Although it was snowing like gangbusters, the flakes evaporated as they touched me. I could feel their feathery, chilly caress, a gentle summer breeze on a warm afternoon. The sounds were exhilarating. The hushed whisper of the snow, the rattling of the pine boughs in the wind, and the enveloping fairy cries of life all about tickled my ears. The rushing, hissing, whining, and roaring of tinnitus was gone, as was the patient thrum of my beating heart, and the distinct grinding of bones as I moved about. I almost heard silence for the first time.
       Hunger and thirst were behind me, and yet I still breathed. I sensed that I no longer needed to take a breath, but found some comfort in being able to do so without the pain and distress, so much a part of my daily life. I felt no pain at all, though I could touch things. I soon learned not to touch people, as they apparently could not see me, and it caused them distress. For a time, I simply watched them go about their self-important tasks and selfless expressions of love, as they worked, worried, wished, worshipped, and wondered.
       Few of the folk I haunted were happy. Although most had everything necessary for comfort, sustenance, companionship, and safety, few were satisfied and even fewer were happy. There were moments when individuals and couples would suddenly shine brightly and these ephemeral sunrises were common enough, but they seldom lasted more than a moment as the burning lights within were once again hooded and shut away -- even from each other.


       There were shadows moving among other living folk.
       These individuals and groups of individuals seemed to drain light away from others around them. There were no shadow couples, as even within groups, they shared little and what light touched them was deflected or absorbed. They carried their own personal winter with them.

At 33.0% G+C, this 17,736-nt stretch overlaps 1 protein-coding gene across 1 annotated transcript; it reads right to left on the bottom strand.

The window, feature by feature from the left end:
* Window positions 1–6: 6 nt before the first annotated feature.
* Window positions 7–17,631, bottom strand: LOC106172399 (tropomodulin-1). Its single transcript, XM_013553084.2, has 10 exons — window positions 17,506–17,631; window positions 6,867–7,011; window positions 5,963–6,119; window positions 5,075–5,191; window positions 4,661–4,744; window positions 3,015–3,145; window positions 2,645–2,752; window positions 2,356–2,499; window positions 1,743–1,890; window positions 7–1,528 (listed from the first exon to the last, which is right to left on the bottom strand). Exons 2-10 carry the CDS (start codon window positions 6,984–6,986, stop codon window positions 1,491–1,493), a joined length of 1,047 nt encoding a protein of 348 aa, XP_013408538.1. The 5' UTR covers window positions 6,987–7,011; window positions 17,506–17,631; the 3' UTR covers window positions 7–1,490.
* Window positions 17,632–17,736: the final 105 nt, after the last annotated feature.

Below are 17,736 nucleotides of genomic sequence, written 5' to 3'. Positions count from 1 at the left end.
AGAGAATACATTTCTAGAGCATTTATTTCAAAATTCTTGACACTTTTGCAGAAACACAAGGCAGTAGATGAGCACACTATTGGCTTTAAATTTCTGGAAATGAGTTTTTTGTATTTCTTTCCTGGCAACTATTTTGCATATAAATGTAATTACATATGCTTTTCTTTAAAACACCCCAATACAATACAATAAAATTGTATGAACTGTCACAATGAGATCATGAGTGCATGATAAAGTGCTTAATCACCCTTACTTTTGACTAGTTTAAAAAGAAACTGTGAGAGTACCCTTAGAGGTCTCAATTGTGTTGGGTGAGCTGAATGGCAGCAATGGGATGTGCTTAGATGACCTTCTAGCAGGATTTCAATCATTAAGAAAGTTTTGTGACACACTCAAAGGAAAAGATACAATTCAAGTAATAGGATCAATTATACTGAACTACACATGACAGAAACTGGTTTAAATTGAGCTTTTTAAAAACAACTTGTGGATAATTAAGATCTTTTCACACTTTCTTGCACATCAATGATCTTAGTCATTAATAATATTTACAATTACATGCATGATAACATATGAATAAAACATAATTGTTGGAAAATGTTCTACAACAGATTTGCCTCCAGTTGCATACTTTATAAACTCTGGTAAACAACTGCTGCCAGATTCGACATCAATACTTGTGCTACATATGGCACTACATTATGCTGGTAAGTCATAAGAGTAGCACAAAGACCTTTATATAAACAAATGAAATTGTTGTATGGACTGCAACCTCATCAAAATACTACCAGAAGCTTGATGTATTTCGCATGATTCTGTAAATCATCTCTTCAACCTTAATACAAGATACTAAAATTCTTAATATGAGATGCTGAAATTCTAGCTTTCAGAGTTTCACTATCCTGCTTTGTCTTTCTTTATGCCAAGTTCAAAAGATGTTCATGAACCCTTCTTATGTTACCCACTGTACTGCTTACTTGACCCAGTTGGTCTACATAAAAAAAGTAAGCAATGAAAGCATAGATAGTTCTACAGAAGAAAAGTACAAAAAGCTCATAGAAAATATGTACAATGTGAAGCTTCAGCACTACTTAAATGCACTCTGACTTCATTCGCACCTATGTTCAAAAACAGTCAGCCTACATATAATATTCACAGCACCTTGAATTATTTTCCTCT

Still others seemed broken, their light flashing and surging, and then suddenly dimming -- even plunging into shadow. I came to think of them as distress beacons flashing in the night. Often, shining folk would congregate about such a beacon and seek to share and stabilize. Sometimes, no one helped and the beacon spun off flashing desperately in the distance. 

Fireflies Everywhere.

       Small flashing points of light drifted about, usually in the orbit of an individual or group of folk. It didn't take long to sense these were pets and other animals. They seemed to have a symbiotic relationship with folk, their tiny sparks adding to the glow of their compatriots.
       Larger glowing orbs appeared and disappeared constantly with and among the folk around me. It took a moment to realize they were just like me. Gazing and watching, flaring and shining, occasionally touching living folk. Often, they concentrated on the shadows, but just as often had little or no effect on the path of the shadows or the darkness around them. Sometimes, occasionally in the immediate vicinity of a shadow, sudden flashes and explosions of light would erupt. Instantly, I knew it was others discovering their light.

Coming Home

       As I began to flit and flicker about, visiting and watching and learning, a warm light enveloped me, revealing two paths. One lead to light, warmth, and a pain-free existence. The other drew me with an irresistible force, back to daily trials and a chance to share what I saw. Here I am, so you can guess my choice.
       For a few minutes after waking, the joy and the warmth stayed with me, as I slowly cooled back into plain Ol’ Mick. However, for awhile I was energized, happy, and at peace. Was I once again dancing near death? I wonder why I might have chosen to come back to this cold and cruel world. I also understand why some folks simply die while sleeping.
       Dreams are strange, wonderful, and dangerous things.